In February, the Sixers looked to trade Okafor at the deadline. They came so close to reaching a deal that they benched him and held him out of a road trip to Charlotte.

Instead, the Sixers sent Noel to the Mavericks. At that time Embiid still was sidelined by what turned into a season-ending injury. Okafor had the starting role locked up until injuries struck yet again. Okafor missed the final 11 games of the season because of right knee soreness.

He played in 50 games, three fewer than his rookie season that was cut short by meniscus surgery in his right knee. Okafor's stats tell the story of a frequently-changing season: 13.4 points and 5.2 rebounds in 33 games as a starter compared to 8.6 points and 3.9 boards in 17 games off the bench.

"It was an interesting year, something that I'm proud to say I handled the right way," Okafor said. "I can lay my head at night and know that I feel like I handled everything professionally."

Signature game
Okafor's strongest performance of the season was Feb. 25 against the Knicks. He scored a season-high 28 points along with 10 rebounds. Okafor took over down the stretch of this near-comeback for the Sixers. He scored 11 points in the fourth, including a go-ahead basket with nine seconds left before Carmelo Anthony hit the game-winner. Okafor, whose biggest need for improvement is defense, pulled down eight boards in the first half.

Looking ahead to 2017-18
There are two important facets of Okafor's offseason.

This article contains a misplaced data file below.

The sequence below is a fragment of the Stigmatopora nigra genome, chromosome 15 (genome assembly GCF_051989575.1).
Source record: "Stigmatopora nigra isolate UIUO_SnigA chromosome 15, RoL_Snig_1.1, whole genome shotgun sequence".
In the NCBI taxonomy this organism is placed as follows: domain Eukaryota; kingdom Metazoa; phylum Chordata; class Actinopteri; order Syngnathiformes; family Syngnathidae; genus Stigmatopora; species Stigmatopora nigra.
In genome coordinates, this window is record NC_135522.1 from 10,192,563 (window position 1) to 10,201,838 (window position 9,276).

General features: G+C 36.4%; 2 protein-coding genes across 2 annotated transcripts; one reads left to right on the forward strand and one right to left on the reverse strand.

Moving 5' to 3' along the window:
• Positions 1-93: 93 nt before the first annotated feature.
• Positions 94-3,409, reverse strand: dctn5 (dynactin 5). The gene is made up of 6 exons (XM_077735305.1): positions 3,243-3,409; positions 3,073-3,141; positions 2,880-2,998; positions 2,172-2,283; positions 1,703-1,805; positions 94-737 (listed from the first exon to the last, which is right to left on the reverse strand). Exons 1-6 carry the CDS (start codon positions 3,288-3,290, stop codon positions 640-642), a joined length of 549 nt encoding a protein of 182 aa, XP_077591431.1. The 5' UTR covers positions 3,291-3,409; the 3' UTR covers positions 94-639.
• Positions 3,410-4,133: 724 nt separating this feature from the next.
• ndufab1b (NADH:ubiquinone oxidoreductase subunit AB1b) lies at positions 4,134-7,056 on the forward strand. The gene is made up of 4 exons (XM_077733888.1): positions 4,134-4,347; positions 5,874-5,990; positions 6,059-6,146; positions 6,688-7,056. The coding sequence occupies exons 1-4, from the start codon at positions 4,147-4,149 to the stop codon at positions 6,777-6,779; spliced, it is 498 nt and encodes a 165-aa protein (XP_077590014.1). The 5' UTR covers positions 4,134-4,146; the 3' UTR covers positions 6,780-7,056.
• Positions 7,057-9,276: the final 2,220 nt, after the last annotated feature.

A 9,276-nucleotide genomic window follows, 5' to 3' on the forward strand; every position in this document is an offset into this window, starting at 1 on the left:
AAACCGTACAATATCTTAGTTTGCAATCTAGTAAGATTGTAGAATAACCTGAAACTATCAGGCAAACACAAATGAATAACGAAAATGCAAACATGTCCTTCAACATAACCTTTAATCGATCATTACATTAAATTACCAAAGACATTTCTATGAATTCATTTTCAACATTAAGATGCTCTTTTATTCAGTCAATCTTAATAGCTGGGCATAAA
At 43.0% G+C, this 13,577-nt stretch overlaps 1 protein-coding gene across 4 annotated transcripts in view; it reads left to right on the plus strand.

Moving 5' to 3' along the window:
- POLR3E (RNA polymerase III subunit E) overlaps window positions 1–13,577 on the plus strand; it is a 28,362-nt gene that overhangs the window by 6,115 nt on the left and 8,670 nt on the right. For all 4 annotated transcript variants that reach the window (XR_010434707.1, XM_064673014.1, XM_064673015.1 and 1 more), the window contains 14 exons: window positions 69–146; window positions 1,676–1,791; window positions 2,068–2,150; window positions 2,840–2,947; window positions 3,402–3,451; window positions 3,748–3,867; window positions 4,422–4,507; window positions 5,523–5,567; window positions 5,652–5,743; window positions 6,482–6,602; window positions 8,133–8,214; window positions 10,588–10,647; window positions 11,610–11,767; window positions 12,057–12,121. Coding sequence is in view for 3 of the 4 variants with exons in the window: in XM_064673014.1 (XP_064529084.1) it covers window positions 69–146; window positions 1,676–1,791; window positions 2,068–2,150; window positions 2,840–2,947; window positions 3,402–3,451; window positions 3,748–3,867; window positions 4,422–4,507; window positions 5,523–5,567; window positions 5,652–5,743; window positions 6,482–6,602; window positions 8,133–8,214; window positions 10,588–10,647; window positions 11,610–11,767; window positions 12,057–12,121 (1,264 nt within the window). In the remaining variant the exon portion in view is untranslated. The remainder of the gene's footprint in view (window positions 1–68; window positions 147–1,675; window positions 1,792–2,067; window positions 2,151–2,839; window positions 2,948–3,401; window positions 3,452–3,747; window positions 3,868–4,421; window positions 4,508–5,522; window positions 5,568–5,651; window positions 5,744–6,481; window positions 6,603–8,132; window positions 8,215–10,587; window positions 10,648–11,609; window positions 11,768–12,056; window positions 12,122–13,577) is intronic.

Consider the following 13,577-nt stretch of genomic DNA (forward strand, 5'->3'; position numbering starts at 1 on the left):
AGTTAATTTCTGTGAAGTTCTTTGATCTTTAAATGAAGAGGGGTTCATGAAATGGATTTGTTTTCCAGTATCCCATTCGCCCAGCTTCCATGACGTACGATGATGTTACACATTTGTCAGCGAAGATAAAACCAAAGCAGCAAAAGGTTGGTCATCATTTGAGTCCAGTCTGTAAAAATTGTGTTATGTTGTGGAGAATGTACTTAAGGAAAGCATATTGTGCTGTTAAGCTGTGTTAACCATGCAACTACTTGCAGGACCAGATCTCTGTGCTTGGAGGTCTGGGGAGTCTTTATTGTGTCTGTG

The first is health. This month Okafor said he had not discussed surgery for his lingering right knee soreness. He plans to spend time receiving treatment at the Sixers' training complex this offseason.

The second is determining where Okafor will play next season. The Sixers still are open to trading Okafor if a deal works for both player and team. Okafor has maintained he is happy being a member of the Sixers, and the Sixers have echoed they will welcome him back for a third season if a trade does not happen. How he would fit into the system would remain to be seen.

On Okafor
"He has an appropriate fear where he recognizes this is a hell of an important summer." -

- Head coach Brett Brown

"If a deal comes along that makes sense for both of us, then we'll go ahead and make the deal. But we're not in a race to make any decisions. We're taking a very measured toward path success and building an organization."

- President of basketball operations Bryan Colangelo

"The ability to expand his game is the exciting part for me. For us to say, 'This is Jahlil and that's only Jahlil and this is all he will ever be,' is just sort of unfair and not true."

- Brown